The Anti-Mafia Law Used to Go After JPMorgan

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Seth Wenig / AP

JPMorgan Chase & Co. headquarters in New York CIty, on Oct. 21, 2013.

JPMorgan has been slapped with yet another fine, this time a $2.6 billion penalty for violations associated with the Bernie Madoff pyramid scheme. In announcing the settlement, U.S. Attorney Preet Bharara accused the bank of “connecting the dots” when it came to protecting it’s own money from the Madoff scam, but said the bank “was not so dilligent otherwise.”

Because of a 43-year-old law known as the “Bank Secrecy Act,” JPMorgan has the legal responsibility to do more than just look out for itself. It’s actually supposed to help the U.S. government police the financial system as well.

So what exactly is the Bank Secrecy Act? In reality, it’s a collection of laws that have been passed over the past forty-plus years which require financial institutions to keep close watch on their customers and make sure they’re not engaged in illegal behavior. Here’s 4 things to know about this law, which is one of the linchpins of modern law enforcement.

1. It was first passed to combat the mob: In December of 1968, the House Committee on Banking and Currency held hearings on the practice of foreign banking in the United States. Law enforcement had long complained that the mafia and other criminal syndicates made use of secret foreign bank accounts in their illegal plots. Those hearings ultimately led to the passage of the “Banks Records and Foreign Transactions Act,” known colloquially as the Bank Secrecy Act.

2. Then to combat the drug trade: As scrutiny over the U.S.-based mafia receded, and the war on international drug cartels heated up, the Bank Secrecy Act began to be used by law enforcement as a way to fight the drug trade. In fact, that remains one of its primary uses today. One of the largest violations of the Act came in 2010, when Wachovia (now owned by Wells Fargo) settled with authorties for $160 million for failing to alert authorities to the transfer of hundreds of billions of dollars by Mexican drug cartels.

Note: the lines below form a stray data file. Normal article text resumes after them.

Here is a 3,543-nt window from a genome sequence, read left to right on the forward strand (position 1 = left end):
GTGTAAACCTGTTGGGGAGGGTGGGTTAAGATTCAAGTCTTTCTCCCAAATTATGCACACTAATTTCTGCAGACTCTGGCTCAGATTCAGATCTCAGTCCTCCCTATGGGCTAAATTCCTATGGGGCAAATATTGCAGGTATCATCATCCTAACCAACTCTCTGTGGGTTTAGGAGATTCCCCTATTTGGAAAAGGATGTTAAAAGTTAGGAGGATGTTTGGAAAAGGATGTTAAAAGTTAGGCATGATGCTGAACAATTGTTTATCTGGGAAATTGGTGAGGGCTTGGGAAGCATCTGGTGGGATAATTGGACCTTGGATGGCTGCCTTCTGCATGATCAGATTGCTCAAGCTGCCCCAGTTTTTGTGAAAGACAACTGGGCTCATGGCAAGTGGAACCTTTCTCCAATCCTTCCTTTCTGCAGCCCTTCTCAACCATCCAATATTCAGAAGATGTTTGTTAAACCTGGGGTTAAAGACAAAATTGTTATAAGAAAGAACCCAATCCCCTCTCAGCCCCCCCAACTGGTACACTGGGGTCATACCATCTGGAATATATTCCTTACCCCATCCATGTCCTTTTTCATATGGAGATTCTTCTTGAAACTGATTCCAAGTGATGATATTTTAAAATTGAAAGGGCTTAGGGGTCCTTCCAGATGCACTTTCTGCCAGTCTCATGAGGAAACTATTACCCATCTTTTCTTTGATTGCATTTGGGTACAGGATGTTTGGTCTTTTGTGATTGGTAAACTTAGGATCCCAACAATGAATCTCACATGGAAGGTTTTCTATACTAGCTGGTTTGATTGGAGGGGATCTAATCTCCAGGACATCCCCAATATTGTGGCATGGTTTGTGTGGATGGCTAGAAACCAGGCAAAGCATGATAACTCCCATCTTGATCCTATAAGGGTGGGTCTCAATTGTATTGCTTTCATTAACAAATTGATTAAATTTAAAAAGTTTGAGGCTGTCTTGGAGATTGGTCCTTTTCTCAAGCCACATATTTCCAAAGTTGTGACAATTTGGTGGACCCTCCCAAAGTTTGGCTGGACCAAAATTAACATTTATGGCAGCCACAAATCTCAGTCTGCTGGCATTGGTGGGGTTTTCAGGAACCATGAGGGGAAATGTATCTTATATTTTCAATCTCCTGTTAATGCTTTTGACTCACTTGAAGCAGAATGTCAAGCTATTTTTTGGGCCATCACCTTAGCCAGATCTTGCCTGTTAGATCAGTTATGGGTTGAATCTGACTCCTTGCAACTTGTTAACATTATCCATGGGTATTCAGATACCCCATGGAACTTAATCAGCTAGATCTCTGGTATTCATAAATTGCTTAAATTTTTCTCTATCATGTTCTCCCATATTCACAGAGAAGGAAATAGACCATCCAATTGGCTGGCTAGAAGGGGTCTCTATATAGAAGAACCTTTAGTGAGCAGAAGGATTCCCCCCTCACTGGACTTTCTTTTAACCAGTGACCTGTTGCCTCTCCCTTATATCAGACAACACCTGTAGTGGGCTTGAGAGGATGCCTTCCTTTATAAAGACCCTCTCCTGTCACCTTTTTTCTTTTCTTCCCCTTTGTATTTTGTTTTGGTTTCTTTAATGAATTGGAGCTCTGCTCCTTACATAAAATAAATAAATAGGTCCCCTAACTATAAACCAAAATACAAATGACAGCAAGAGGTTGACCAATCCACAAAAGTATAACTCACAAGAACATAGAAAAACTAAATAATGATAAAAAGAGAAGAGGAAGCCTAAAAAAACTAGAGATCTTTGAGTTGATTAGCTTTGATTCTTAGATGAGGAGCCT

3. Al Quaida is well versed in the Bank Secrecy Act: The law is also used to fight terrorism. And as former Justice Department national security lawyer Jeffrey Breinholt has pointed out, a smart terrorist knows the law like the back of his hand. He writes,

“Zacarias Moussaoui deprived us of the opportunity to charge him with bulk cash smuggling, because he actually filed a Currency and Monetary Instrument Report (CMIR) when he flew into the U.S. through Chicago O’Hare in February 2001 with in excess of $30,000 on his person. This means that al Qaida knows our Bank Secrecy Act, and trains its operatives in how to avoid trouble by not violating it.”

4. It could be one of the biggest hurdles to wider adoption of Bitcoin: In March of last year, the Financial Crimes Enforcement Network (FinCEN), the arm of the Treasury tasked with enforcing the Bank Secrecy Act, issued a ruling stating that those participating in the transmission of bitcoins were subject to the Bank Secrecy Act.

As Ryan Straus a financial services attorney at Graham & Dunn wrote last year in American Banker, part of Bitcoin’s appeal is its ability to allow users to remain anonymous. But that anonymity is in direct opposition to the intent of the BSA. And the compliance costs of the BSA, Strauss argues, will cause the cost of Bitcoin use to rise. And if the BSA causes Bitcoins use to be both non-anonymous and expensive, the logic of their appeal becomes less obvious.